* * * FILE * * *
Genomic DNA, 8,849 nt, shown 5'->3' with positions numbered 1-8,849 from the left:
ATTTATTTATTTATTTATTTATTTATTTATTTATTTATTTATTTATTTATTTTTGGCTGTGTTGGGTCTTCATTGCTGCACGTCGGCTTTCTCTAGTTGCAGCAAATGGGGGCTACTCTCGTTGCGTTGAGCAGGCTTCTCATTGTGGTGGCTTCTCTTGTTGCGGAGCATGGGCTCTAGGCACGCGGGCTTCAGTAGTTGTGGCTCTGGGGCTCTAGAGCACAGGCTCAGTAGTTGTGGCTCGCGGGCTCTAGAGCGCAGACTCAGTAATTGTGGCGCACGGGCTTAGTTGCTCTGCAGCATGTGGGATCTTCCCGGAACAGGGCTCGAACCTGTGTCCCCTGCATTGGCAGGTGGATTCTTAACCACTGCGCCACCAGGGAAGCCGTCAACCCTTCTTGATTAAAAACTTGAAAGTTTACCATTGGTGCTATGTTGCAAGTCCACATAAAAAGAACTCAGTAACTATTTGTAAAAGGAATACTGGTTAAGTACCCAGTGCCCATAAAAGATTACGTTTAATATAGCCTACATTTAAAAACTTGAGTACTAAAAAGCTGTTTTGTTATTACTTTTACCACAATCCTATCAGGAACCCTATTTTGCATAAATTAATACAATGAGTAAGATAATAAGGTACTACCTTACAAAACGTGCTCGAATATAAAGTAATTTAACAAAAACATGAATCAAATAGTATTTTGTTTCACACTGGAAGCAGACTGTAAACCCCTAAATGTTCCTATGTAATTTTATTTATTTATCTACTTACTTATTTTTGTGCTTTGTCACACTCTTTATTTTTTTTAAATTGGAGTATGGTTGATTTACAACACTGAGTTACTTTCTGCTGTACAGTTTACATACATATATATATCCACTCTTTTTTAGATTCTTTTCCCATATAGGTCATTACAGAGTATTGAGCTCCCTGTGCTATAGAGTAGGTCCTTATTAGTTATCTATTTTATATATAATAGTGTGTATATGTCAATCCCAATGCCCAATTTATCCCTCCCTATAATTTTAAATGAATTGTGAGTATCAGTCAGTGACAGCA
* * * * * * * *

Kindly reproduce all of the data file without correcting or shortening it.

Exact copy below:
Genomic DNA, 8,849 nt, shown 5'->3' with positions numbered 1-8,849 from the left:
ATTTATTTATTTATTTATTTATTTATTTATTTATTTATTTATTTATTTATTTTTGGCTGTGTTGGGTCTTCATTGCTGCACGTCGGCTTTCTCTAGTTGCAGCAAATGGGGGCTACTCTCGTTGCGTTGAGCAGGCTTCTCATTGTGGTGGCTTCTCTTGTTGCGGAGCATGGGCTCTAGGCACGCGGGCTTCAGTAGTTGTGGCTCTGGGGCTCTAGAGCACAGGCTCAGTAGTTGTGGCTCGCGGGCTCTAGAGCGCAGACTCAGTAATTGTGGCGCACGGGCTTAGTTGCTCTGCAGCATGTGGGATCTTCCCGGAACAGGGCTCGAACCTGTGTCCCCTGCATTGGCAGGTGGATTCTTAACCACTGCGCCACCAGGGAAGCCGTCAACCCTTCTTGATTAAAAACTTGAAAGTTTACCATTGGTGCTATGTTGCAAGTCCACATAAAAAGAACTCAGTAACTATTTGTAAAAGGAATACTGGTTAAGTACCCAGTGCCCATAAAAGATTACGTTTAATATAGCCTACATTTAAAAACTTGAGTACTAAAAAGCTGTTTTGTTATTACTTTTACCACAATCCTATCAGGAACCCTATTTTGCATAAATTAATACAATGAGTAAGATAATAAGGTACTACCTTACAAAACGTGCTCGAATATAAAGTAATTTAACAAAAACATGAATCAAATAGTATTTTGTTTCACACTGGAAGCAGACTGTAAACCCCTAAATGTTCCTATGTAATTTTATTTATTTATCTACTTACTTATTTTTGTGCTTTGTCACACTCTTTATTTTTTTTAAATTGGAGTATGGTTGATTTACAACACTGAGTTACTTTCTGCTGTACAGTTTACATACATATATATATCCACTCTTTTTTAGATTCTTTTCCCATATAGGTCATTACAGAGTATTGAGCTCCCTGTGCTATAGAGTAGGTCCTTATTAGTTATCTATTTTATATATAATAGTGTGTATATGTCAATCCCAATGCCCAATTTATCCCTCCCTATAATTTTAAATGAATTGTGAGTATCAGTCAGTGACAGCA